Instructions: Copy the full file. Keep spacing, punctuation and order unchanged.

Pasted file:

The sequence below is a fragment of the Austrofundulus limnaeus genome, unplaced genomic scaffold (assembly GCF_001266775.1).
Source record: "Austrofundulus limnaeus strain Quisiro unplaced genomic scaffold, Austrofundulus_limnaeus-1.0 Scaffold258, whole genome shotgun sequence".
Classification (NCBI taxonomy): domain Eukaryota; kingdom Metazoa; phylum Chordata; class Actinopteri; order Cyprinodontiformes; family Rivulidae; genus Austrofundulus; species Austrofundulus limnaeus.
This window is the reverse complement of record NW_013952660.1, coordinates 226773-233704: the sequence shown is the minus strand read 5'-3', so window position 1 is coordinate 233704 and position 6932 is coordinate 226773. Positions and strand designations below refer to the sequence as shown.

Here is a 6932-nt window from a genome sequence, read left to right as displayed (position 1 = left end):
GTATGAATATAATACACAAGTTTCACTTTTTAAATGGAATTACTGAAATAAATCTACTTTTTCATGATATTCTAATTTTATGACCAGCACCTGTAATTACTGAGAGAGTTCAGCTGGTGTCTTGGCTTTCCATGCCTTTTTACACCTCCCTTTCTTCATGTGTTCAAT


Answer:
The sequence below is a fragment of the Austrofundulus limnaeus genome, unplaced genomic scaffold (assembly GCF_001266775.1).
Source record: "Austrofundulus limnaeus strain Quisiro unplaced genomic scaffold, Austrofundulus_limnaeus-1.0 Scaffold258, whole genome shotgun sequence".
Classification (NCBI taxonomy): domain Eukaryota; kingdom Metazoa; phylum Chordata; class Actinopteri; order Cyprinodontiformes; family Rivulidae; genus Austrofundulus; species Austrofundulus limnaeus.
This window is the reverse complement of record NW_013952660.1, coordinates 226773-233704: the sequence shown is the minus strand read 5'-3', so window position 1 is coordinate 233704 and position 6932 is coordinate 226773. Positions and strand designations below refer to the sequence as shown.

Here is a 6932-nt window from a genome sequence, read left to right as displayed (position 1 = left end):
GTATGAATATAATACACAAGTTTCACTTTTTAAATGGAATTACTGAAATAAATCTACTTTTTCATGATATTCTAATTTTATGACCAGCACCTGTAATTACTGAGAGAGTTCAGCTGGTGTCTTGGCTTTCCATGCCTTTTTACACCTCCCTTTCTTCATGTGTTCAAT